In computing, a hybrid drive is a logical or physical storage device that combines a fast storage medium such as NAND flash solid-state drive (SSD) with a hard disk drive (HDD), with the intent of adding some of the speed of flash storage to the cost-effective storage capacity of traditional HDDs. The purpose of the SSD in a hybrid drive is to act as a cache for the data stored on the HDD, improving the overall performance by keeping copies of the most frequently used data on the faster SSD.
There are two main configurations for implementing hybrid drives: dual-drive hybrid systems and solid-state hybrid drives. In dual-drive hybrid systems, physically separate SSD and HDD devices are installed in the same computer, having the data placement optimization performed either manually by the end user, or automatically by the operating system through the creation of a "hybrid" logical device. In solid-state hybrid drives, SSD and HDD functionalities are built into a single piece of hardware, where data placement optimization is performed either entirely by the device (self-optimized mode), or through placement "hints" supplied by the operating system (host-hinted mode).
There are two main "hybrid" storage technologies that combine NAND flash memory or SSDs, with the HDD technology: dual-drive hybrid systems and solid-state hybrid drives.
Dual-drive hybrid systems
Dual-drive hybrid systems combine the usage of separate SSD and HDD devices installed in the same computer. Overall performance optimizations are managed in one of three ways;
- By the computer user, who manually places more frequently accessed data onto the faster drive.
- By the computer's operating system software, which combines SSD and HDD into a single hybrid volume, providing an easier experience to the end-user. Examples of hybrid volumes implementations in operating systems are bcache and dm-cache on Linux, and Apple’s Fusion Drive and other Logical Volume Management based implementations on OS X.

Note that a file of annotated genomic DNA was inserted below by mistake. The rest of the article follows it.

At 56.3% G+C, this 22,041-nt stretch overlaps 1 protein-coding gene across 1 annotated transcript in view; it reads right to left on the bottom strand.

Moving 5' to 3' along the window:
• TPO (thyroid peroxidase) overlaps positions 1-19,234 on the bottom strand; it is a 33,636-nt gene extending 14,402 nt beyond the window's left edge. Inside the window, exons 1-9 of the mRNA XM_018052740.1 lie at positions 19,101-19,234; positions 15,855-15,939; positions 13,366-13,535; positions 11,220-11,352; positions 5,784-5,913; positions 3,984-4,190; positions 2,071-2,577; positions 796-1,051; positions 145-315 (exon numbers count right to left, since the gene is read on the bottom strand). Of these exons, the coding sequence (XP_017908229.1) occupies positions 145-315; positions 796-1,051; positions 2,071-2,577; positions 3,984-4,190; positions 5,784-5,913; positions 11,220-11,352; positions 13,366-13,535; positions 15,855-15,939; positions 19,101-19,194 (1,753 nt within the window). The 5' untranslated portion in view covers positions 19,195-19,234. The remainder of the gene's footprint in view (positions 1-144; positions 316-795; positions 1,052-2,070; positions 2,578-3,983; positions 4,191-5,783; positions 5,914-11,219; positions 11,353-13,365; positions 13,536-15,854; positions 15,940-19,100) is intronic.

- By chipsets external to the individual storage Drives. An example is the use of flash cache modules (FCMs). FCMs combine the use of separate SSD (usually an mSATA SSD module) and HDD components, while managing performance optimizations via host software, device drivers, or a combination of both. One example is Intel Smart Response Technology (SRT), which is implemented through a combination of certain Intel chipsets and Intel storage drivers, is the most common implementation of FCM hybrid systems today. What distinguished this Dual Drive system from an SSHD system is that each drive maintains its ability to be addressed independently by the operating system if desired.
Solid-state hybrid drive
Solid-state hybrid drive (also known by the initialism SSHD) refers to products that incorporate a significant amount of NAND flash memory into a hard disk drive (HDD), resulting in a single, integrated device. The term SSHD is a more precise term than the more general hybrid drive, which has previously been used to describe SSHD devices and non-integrated combinations of solid-state drives (SSDs) and hard disk drives. The fundamental design principle behind SSHDs is to identify data elements that are most directly associated with performance (frequently accessed data, boot data, etc.) and store these data elements in the NAND flash memory. This has been shown to be effective in delivering significantly improved performance over the standard HDD.
An example of an often confused dual-drive system being considered a SSHD is the use of laptops which combine separate SSD and HDD components into the same 2.5-inch HDD-size unit, while at the same time (unlike SSHDs) keeping these two components visible and accessible to the operating system as two distinct partitions. WD's Black2 drive is a typical example; the drive can either be used as a distinct SSD and HDD by partitioning it appropriately, or software can be used to automatically manage the SSD portion and present the drive to the user as a single large volume.
In the two forms of hybrid storage technologies (dual-drive hybrid systems and SSHDs), the goal is to combine HDD and a faster technology (often NAND flash memory) to provide a balance of improved performance and high-capacity storage availability. In general, this is achieved by placing "hot data", or data that is most directly associated with improved performance, on the "faster" part of the storage architecture.